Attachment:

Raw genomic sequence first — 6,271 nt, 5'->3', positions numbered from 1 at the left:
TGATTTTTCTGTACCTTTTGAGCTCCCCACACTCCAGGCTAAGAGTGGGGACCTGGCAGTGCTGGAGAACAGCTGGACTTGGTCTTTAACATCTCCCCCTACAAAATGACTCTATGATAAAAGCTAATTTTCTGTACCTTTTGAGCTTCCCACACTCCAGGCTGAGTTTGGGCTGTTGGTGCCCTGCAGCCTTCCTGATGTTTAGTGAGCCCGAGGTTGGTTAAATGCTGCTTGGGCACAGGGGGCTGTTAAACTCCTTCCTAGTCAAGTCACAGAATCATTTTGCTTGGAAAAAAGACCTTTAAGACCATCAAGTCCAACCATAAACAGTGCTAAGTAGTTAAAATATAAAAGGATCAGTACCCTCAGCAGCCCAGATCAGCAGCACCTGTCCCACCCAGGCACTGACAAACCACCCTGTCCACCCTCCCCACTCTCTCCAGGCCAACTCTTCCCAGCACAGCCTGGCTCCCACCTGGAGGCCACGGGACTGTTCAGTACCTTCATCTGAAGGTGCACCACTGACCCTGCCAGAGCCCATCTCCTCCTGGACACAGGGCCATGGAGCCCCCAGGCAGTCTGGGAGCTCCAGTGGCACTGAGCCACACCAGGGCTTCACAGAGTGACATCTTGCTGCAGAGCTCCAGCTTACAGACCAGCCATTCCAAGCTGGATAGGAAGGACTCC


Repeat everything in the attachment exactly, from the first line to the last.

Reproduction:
Raw genomic sequence first — 6,271 nt, 5'->3', positions numbered from 1 at the left:
TGATTTTTCTGTACCTTTTGAGCTCCCCACACTCCAGGCTAAGAGTGGGGACCTGGCAGTGCTGGAGAACAGCTGGACTTGGTCTTTAACATCTCCCCCTACAAAATGACTCTATGATAAAAGCTAATTTTCTGTACCTTTTGAGCTTCCCACACTCCAGGCTGAGTTTGGGCTGTTGGTGCCCTGCAGCCTTCCTGATGTTTAGTGAGCCCGAGGTTGGTTAAATGCTGCTTGGGCACAGGGGGCTGTTAAACTCCTTCCTAGTCAAGTCACAGAATCATTTTGCTTGGAAAAAAGACCTTTAAGACCATCAAGTCCAACCATAAACAGTGCTAAGTAGTTAAAATATAAAAGGATCAGTACCCTCAGCAGCCCAGATCAGCAGCACCTGTCCCACCCAGGCACTGACAAACCACCCTGTCCACCCTCCCCACTCTCTCCAGGCCAACTCTTCCCAGCACAGCCTGGCTCCCACCTGGAGGCCACGGGACTGTTCAGTACCTTCATCTGAAGGTGCACCACTGACCCTGCCAGAGCCCATCTCCTCCTGGACACAGGGCCATGGAGCCCCCAGGCAGTCTGGGAGCTCCAGTGGCACTGAGCCACACCAGGGCTTCACAGAGTGACATCTTGCTGCAGAGCTCCAGCTTACAGACCAGCCATTCCAAGCTGGATAGGAAGGACTCC